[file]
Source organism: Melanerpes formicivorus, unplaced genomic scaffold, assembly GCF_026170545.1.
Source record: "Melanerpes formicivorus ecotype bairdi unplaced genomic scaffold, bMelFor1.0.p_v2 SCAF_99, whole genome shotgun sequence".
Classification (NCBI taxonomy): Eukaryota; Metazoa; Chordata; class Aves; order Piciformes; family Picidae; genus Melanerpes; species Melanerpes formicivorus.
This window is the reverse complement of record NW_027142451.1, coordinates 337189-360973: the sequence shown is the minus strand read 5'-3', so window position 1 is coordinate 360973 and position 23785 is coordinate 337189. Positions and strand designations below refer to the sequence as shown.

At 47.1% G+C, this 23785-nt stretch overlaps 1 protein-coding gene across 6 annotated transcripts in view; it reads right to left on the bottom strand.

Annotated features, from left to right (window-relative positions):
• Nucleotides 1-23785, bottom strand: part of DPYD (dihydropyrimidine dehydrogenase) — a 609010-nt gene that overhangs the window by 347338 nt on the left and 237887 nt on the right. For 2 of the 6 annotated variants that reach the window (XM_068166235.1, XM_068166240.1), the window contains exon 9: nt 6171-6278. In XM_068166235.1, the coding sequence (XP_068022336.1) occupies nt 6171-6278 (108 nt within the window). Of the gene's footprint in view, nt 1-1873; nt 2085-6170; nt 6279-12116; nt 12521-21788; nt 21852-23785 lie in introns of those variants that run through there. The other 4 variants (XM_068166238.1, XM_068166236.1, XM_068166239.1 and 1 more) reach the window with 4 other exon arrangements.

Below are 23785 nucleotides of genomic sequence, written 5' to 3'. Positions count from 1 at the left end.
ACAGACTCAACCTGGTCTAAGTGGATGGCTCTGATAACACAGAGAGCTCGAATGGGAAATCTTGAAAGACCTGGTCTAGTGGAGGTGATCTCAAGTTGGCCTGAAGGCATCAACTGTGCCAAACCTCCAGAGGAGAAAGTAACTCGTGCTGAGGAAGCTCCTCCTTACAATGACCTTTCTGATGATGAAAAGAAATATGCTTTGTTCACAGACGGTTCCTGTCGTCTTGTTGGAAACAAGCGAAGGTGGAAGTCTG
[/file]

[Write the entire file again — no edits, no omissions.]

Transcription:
Source organism: Melanerpes formicivorus, unplaced genomic scaffold, assembly GCF_026170545.1.
Source record: "Melanerpes formicivorus ecotype bairdi unplaced genomic scaffold, bMelFor1.0.p_v2 SCAF_99, whole genome shotgun sequence".
Classification (NCBI taxonomy): Eukaryota; Metazoa; Chordata; class Aves; order Piciformes; family Picidae; genus Melanerpes; species Melanerpes formicivorus.
This window is the reverse complement of record NW_027142451.1, coordinates 337189-360973: the sequence shown is the minus strand read 5'-3', so window position 1 is coordinate 360973 and position 23785 is coordinate 337189. Positions and strand designations below refer to the sequence as shown.

At 47.1% G+C, this 23785-nt stretch overlaps 1 protein-coding gene across 6 annotated transcripts in view; it reads right to left on the bottom strand.

Annotated features, from left to right (window-relative positions):
• Nucleotides 1-23785, bottom strand: part of DPYD (dihydropyrimidine dehydrogenase) — a 609010-nt gene that overhangs the window by 347338 nt on the left and 237887 nt on the right. For 2 of the 6 annotated variants that reach the window (XM_068166235.1, XM_068166240.1), the window contains exon 9: nt 6171-6278. In XM_068166235.1, the coding sequence (XP_068022336.1) occupies nt 6171-6278 (108 nt within the window). Of the gene's footprint in view, nt 1-1873; nt 2085-6170; nt 6279-12116; nt 12521-21788; nt 21852-23785 lie in introns of those variants that run through there. The other 4 variants (XM_068166238.1, XM_068166236.1, XM_068166239.1 and 1 more) reach the window with 4 other exon arrangements.

Below are 23785 nucleotides of genomic sequence, written 5' to 3'. Positions count from 1 at the left end.
ACAGACTCAACCTGGTCTAAGTGGATGGCTCTGATAACACAGAGAGCTCGAATGGGAAATCTTGAAAGACCTGGTCTAGTGGAGGTGATCTCAAGTTGGCCTGAAGGCATCAACTGTGCCAAACCTCCAGAGGAGAAAGTAACTCGTGCTGAGGAAGCTCCTCCTTACAATGACCTTTCTGATGATGAAAAGAAATATGCTTTGTTCACAGACGGTTCCTGTCGTCTTGTTGGAAACAAGCGAAGGTGGAAGTCTG